In 1599, in the last years of the war against Spain, Gosnold commanded the Diamond of Southampton on a successful privateering cruise, netting loot valued that September at £1625 17s. 6d. In 1600 he planned another voyage, with a Captain Streynsham. Nothing is known of this second venture (it may never have taken place), but in 1602 Gosnold undertook the voyage of exploration on which his fame is based. His sponsor is unknown. It was certainly not Ralegh. According to William Strachey, it was the earl of Southampton; but in 1602 the earl was in the Tower of London and almost penniless. Captain Edward Hayes of Liverpool almost certainly helped Gosnold to formulate his plans, and Henry Brooke, Lord Cobham, was perhaps the expedition's prime mover. Its twin purposes were exploration and the establishment of a trading post, perhaps in Narragansett Bay where Verrazzano had stayed in 1524.

On 26 March 1602 the bark Concord of Dartmouth sailed from Falmouth with thirty-two on board. Jointly captained by Gosnold and Bartholomew Gilbert, the latter 'Lord Cobham's man', she passed the Azores on 14 April and on 14 May was off the Maine coast. Heading south into Cape Cod Bay, she then rounded the cape into Nantucket Sound. On 21 May an island to the south—probably Cape Poge (now part of Chappaquiddick)—was named Martha's Vineyard, from the grapes on the island and in honour of Gosnold's mother-in-law. This name the explorers also gave to the present Martha's Vineyard. Three days later in Gosnolls Hope (Buzzards Bay), Elizabeths Ile (now the two islands of Cuttyhunk and Nashawena) was sighted, and on 28 May adopted as the site for the trading post. While Gabriel Archer oversaw the building of a fort on an islet in a pond there, and others felled cedars on Penikese and dug for sassafras roots, Gosnold explored the north shore of Buzzards Bay. Soon, however, the settlers decided that there were not enough victuals for the twenty under Gosnold who were to remain over the winter. On 17 June the island and fort were abandoned, and the next day the Concord left Martha's Vineyard, arriving off Exmouth on 23 July 1602, and carrying her cargo of furs, sassafras, and cedarwood on to Dartmouth, Portsmouth (where she arrived on 27 July), and Southampton, whence part of her cargo was shipped to London. Ralegh, who claimed the right to license all trade with his Virginia, was enraged by this interloping and enforced a settlement favourable to himself. He received the dedication of Brereton's account of the voyage published that same year, and took the Concord into his service, contemplating for her a voyage in 1603 in his own name. It is not known whether Gosnold was with her during these events, but he was certainly not in Suffolk, for on 7 September, seemingly from London, he wrote to his father, excusing his delay and amplifying an earlier letter (which has not survived).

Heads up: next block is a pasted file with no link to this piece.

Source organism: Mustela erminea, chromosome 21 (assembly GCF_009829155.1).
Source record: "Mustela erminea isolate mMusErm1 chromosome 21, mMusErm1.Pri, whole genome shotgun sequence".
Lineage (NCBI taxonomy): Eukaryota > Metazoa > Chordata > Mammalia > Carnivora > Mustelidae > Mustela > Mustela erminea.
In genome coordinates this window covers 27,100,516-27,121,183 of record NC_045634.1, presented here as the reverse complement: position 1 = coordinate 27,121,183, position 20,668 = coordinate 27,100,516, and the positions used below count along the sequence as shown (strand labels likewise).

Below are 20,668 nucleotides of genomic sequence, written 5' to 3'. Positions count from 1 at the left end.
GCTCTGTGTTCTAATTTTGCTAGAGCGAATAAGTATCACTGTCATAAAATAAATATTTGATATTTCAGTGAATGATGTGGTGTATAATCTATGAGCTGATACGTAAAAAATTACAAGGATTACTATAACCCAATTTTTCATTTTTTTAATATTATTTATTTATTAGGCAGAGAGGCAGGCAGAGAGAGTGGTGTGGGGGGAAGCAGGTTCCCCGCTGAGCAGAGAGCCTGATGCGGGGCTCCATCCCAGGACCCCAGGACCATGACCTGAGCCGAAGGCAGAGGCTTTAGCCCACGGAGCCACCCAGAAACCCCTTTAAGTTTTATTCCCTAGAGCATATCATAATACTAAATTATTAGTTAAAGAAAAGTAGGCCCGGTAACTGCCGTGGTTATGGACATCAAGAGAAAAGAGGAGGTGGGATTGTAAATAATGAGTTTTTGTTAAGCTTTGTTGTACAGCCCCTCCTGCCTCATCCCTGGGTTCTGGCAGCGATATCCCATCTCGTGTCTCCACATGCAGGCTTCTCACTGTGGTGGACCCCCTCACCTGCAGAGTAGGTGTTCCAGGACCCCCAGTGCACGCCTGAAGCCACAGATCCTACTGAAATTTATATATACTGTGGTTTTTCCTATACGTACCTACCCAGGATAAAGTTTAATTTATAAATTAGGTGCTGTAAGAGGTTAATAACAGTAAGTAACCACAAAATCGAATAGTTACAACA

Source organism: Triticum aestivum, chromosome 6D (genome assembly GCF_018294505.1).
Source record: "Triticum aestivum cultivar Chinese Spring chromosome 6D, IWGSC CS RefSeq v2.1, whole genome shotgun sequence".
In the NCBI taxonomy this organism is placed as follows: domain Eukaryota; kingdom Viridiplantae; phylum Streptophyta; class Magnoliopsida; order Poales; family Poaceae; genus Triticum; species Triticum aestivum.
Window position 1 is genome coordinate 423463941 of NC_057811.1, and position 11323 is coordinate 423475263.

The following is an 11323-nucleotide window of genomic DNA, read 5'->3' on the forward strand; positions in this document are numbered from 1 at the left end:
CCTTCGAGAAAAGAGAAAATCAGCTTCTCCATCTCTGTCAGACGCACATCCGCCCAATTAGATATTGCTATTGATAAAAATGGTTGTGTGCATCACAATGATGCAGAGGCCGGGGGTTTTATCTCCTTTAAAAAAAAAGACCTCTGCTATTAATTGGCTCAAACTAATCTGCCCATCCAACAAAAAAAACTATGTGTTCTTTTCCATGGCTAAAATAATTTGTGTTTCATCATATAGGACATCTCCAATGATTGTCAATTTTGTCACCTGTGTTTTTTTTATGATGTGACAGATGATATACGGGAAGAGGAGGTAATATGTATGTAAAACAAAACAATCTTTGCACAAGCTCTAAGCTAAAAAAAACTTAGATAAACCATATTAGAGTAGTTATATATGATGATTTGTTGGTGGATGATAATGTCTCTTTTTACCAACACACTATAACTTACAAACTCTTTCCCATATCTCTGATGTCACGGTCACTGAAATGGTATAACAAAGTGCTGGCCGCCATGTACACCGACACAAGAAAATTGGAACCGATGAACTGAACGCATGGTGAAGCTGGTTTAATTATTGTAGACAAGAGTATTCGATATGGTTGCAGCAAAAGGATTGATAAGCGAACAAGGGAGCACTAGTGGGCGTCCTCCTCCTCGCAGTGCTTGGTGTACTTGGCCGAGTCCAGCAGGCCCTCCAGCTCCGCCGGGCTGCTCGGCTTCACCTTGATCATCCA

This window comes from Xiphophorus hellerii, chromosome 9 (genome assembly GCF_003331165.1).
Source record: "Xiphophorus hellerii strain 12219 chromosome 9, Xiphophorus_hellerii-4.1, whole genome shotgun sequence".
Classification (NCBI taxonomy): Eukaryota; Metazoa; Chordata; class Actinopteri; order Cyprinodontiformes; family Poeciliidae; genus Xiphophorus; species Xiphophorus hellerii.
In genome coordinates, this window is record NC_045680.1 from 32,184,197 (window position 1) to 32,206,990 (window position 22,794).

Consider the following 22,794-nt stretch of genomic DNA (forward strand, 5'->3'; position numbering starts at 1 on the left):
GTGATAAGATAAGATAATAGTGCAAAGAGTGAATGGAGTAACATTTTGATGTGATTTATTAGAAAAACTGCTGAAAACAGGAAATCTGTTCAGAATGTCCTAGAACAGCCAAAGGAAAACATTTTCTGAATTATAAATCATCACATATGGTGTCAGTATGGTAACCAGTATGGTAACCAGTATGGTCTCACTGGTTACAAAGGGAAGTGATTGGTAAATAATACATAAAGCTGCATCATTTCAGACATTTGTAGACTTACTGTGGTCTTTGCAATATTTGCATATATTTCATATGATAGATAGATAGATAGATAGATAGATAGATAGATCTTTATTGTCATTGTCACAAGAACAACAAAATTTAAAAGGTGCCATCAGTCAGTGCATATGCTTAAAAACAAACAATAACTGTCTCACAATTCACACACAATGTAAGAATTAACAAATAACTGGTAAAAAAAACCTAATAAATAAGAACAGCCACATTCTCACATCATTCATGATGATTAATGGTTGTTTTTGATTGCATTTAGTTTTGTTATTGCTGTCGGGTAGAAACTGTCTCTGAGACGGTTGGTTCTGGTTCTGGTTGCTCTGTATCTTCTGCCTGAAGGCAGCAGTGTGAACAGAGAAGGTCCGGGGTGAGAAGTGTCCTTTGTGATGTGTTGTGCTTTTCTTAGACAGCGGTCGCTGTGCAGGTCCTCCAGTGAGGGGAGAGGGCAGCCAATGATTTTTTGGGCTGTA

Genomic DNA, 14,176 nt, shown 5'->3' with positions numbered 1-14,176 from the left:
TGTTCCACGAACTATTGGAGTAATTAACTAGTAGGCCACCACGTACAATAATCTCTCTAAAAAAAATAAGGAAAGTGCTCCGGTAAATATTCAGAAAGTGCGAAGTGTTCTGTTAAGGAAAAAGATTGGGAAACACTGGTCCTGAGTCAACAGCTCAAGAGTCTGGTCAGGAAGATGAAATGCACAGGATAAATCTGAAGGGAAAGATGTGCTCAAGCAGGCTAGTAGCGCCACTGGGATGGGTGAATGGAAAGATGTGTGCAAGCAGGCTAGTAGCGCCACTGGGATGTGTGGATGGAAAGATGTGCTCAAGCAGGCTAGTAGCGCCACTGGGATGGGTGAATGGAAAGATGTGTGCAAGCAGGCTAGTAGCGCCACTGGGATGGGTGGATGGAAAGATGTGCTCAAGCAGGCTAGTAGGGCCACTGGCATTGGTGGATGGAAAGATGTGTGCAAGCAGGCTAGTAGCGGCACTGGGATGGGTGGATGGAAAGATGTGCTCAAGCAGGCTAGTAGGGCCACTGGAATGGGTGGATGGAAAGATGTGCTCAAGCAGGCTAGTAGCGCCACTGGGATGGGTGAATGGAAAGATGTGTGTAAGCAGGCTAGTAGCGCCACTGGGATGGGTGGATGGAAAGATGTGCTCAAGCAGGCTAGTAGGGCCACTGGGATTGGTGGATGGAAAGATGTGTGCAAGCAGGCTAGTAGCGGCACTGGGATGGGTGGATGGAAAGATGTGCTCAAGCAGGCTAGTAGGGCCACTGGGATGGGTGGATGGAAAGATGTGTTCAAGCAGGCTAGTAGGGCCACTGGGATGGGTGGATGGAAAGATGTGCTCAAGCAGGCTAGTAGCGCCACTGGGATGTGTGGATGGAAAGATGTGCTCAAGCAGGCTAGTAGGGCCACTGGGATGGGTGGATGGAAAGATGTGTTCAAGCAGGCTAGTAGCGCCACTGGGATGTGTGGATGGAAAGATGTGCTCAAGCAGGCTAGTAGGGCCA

Between 1602 and 1606 Gosnold vanishes from the record. He must have sometimes been in Suffolk, for his three youngest children were baptized in St James's Church, Bury St Edmunds, on 16 December 1603, 11 December 1605, and 5 February 1607. By the last date, however, he was already on his way to Virginia. According to Captain John Smith, writing in 1612, Gosnold was 'the first mover of this plantation, having many years solicited many of his friends, but found small assistants' (Quinn, Quinn, and Hillier, 5.310); and it was only after he had enlisted the aid of Edward Maria Wingfield, John Smith himself, and others that Gosnold made contact with 'the Nobilitie, Gentrie, and Marchants' who after another year secured the royal charter in April 1606. If Smith is correct, Gosnold had thus been planning the settlement of Virginia since 1604 at the latest. No other contemporary witness, however, gives Gosnold so important a role. Christopher Newport in the Susan Constant (100 tons) was admiral of the fleet which set out in December 1606. Gosnold, commanding the Godspeed (40 tons), was only vice-admiral, but when the colonists reached the Chesapeake in late April 1607, Gosnold was one of the governing council of seven who elected Edward Maria Wingfield their president. Already there were antagonisms among the councillors: Wingfield disagreed with Gosnold over the siting of Jamestown, thought John Smith no gentleman, and in mid-June apparently feared that Gosnold and his friend Gabriel Archer might unseat him. Wingfield was right to fear displacement—it occurred on 11 September—but by then Gosnold, after three weeks' illness, was dead, and it was clear that, far from being a threat to the president, Gosnold had been a peacemaker. Looking back, Wingfield termed him a 'Worthy and Religious gent ... upon whose lief stood a great part of the good succes, and fortune of our government and Collony' (ibid., 278). George Percy recorded Gosnold's death on 22 August 1607, noting that 'he was honourably buried, having all the Ordnance in the Fort shot off with many vollies of small shot' (ibid., 273).